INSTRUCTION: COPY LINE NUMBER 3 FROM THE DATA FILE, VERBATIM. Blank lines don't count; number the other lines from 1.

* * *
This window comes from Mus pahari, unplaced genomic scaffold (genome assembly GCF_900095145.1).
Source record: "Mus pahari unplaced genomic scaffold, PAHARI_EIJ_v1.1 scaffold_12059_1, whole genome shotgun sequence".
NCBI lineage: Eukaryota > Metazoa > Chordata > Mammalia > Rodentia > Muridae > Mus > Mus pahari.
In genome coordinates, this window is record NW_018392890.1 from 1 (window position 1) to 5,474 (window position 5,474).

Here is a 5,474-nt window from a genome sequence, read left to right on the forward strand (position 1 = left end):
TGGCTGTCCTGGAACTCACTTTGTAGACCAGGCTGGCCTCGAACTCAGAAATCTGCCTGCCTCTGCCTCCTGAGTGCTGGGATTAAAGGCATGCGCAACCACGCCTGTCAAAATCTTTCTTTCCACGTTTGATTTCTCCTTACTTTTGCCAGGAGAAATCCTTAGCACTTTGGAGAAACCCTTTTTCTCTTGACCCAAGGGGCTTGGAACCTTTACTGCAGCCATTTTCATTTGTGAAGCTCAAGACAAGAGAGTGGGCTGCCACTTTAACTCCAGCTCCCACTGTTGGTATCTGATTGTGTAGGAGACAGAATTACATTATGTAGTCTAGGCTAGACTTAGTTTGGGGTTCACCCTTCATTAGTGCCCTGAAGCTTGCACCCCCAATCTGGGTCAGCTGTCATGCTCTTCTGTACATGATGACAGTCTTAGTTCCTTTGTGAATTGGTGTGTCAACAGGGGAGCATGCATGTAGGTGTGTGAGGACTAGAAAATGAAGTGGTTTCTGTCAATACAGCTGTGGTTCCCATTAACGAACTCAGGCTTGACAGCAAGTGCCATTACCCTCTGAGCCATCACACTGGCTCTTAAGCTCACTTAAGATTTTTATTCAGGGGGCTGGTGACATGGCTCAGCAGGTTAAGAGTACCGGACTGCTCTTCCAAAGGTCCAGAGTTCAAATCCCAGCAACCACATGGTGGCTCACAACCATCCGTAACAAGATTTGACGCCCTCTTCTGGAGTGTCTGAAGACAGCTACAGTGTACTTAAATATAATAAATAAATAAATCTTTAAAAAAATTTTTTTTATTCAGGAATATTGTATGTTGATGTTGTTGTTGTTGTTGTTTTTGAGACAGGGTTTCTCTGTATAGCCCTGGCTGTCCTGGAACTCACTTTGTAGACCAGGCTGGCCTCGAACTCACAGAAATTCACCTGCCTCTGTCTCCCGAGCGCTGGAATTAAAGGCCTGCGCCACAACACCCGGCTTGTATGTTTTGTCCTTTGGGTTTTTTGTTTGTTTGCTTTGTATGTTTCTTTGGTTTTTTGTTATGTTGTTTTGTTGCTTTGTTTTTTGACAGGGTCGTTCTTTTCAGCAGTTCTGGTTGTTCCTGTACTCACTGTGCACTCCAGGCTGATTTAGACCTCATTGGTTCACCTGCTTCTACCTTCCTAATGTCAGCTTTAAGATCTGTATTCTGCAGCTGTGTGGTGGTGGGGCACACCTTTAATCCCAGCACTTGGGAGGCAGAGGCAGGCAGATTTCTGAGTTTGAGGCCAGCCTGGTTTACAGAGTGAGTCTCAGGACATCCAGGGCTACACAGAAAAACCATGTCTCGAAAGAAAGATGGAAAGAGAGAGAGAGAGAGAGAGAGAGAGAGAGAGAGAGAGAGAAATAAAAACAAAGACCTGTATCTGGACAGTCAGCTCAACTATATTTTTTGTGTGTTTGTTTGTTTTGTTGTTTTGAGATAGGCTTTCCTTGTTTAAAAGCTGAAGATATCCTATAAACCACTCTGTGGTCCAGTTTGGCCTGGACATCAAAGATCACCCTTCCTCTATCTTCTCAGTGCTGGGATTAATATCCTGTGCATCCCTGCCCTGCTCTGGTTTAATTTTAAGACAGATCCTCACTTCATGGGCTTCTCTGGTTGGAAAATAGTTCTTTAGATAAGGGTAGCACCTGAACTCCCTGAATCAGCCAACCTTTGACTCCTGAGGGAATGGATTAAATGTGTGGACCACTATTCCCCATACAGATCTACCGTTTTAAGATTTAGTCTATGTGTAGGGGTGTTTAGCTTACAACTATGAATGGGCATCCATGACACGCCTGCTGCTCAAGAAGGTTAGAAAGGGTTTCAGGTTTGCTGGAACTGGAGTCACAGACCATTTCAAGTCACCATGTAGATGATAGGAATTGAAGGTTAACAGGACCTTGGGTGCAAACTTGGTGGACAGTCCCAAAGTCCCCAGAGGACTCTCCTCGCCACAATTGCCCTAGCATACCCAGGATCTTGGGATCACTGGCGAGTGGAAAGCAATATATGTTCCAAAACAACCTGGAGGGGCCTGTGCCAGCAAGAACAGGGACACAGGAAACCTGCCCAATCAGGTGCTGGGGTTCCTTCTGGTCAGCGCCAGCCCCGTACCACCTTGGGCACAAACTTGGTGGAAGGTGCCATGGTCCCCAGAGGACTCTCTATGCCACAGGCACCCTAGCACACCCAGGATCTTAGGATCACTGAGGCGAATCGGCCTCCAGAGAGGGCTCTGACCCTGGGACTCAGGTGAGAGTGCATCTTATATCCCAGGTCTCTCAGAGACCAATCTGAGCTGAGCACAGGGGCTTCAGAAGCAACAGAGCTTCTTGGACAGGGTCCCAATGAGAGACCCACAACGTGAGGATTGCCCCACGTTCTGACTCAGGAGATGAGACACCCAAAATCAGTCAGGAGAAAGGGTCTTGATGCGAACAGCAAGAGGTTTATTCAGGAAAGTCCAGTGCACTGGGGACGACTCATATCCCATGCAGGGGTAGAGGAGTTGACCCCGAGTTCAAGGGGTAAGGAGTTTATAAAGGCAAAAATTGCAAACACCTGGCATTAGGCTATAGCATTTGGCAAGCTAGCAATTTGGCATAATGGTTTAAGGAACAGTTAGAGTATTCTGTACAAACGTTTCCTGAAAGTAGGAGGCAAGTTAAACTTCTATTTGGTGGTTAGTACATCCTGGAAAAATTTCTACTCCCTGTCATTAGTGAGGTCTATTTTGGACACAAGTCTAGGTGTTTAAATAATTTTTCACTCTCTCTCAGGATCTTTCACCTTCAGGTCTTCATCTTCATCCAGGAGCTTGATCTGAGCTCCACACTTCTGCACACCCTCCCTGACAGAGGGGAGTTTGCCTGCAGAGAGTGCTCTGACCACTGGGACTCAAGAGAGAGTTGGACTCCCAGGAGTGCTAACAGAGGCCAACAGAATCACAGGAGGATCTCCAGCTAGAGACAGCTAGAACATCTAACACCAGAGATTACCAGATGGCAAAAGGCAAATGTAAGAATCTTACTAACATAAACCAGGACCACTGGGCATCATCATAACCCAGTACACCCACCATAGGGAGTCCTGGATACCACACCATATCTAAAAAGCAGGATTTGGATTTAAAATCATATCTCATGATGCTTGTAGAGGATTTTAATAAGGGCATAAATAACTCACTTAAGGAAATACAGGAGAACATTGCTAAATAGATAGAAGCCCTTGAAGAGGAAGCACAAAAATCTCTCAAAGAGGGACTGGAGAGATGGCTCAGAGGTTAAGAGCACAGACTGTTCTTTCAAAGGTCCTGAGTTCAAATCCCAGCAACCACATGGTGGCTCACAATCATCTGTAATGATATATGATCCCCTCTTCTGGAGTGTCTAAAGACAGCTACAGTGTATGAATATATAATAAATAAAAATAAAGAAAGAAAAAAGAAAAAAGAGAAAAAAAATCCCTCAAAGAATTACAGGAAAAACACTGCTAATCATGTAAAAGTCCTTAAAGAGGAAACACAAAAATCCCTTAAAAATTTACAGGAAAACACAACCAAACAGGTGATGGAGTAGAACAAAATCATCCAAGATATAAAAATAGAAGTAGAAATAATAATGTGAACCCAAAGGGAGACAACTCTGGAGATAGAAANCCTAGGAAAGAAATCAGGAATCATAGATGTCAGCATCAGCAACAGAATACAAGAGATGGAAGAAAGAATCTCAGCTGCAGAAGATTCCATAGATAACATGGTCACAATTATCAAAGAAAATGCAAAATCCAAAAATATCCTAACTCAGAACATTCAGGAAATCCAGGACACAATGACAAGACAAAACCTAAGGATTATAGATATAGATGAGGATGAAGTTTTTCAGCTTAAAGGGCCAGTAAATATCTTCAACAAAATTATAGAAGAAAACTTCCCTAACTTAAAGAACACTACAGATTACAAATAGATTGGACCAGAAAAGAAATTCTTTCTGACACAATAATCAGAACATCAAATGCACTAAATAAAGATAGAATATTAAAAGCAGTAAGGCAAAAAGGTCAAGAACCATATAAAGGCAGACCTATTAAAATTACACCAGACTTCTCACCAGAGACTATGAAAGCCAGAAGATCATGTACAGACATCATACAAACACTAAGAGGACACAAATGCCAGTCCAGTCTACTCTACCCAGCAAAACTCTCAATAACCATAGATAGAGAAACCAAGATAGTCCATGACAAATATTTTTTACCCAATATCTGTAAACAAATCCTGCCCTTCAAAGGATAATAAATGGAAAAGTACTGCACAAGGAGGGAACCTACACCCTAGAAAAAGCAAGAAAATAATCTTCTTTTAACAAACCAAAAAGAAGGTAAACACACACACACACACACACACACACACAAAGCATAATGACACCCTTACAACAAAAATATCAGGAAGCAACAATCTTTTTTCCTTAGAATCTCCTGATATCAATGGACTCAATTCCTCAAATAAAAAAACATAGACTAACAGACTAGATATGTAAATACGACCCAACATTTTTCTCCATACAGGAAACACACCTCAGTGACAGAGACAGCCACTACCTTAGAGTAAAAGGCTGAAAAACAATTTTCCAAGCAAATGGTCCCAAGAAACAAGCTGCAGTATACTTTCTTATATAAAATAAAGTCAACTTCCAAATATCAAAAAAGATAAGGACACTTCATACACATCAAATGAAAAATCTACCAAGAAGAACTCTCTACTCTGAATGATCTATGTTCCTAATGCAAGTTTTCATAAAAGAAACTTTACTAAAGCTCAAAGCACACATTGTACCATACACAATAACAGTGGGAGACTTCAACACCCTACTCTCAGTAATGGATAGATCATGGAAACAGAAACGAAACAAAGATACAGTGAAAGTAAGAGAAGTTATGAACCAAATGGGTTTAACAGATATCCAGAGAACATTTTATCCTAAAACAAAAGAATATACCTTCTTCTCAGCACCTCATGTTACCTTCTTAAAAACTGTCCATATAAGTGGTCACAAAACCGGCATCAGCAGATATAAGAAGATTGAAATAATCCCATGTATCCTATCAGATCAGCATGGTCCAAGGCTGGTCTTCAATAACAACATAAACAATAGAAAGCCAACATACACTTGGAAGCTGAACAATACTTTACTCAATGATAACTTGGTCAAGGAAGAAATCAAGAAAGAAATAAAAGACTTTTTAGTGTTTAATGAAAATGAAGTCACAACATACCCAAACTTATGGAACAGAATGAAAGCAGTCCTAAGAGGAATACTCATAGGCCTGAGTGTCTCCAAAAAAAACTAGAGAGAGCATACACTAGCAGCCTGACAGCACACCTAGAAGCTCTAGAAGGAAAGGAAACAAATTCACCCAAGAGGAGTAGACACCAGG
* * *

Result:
NCBI lineage: Eukaryota > Metazoa > Chordata > Mammalia > Rodentia > Muridae > Mus > Mus pahari.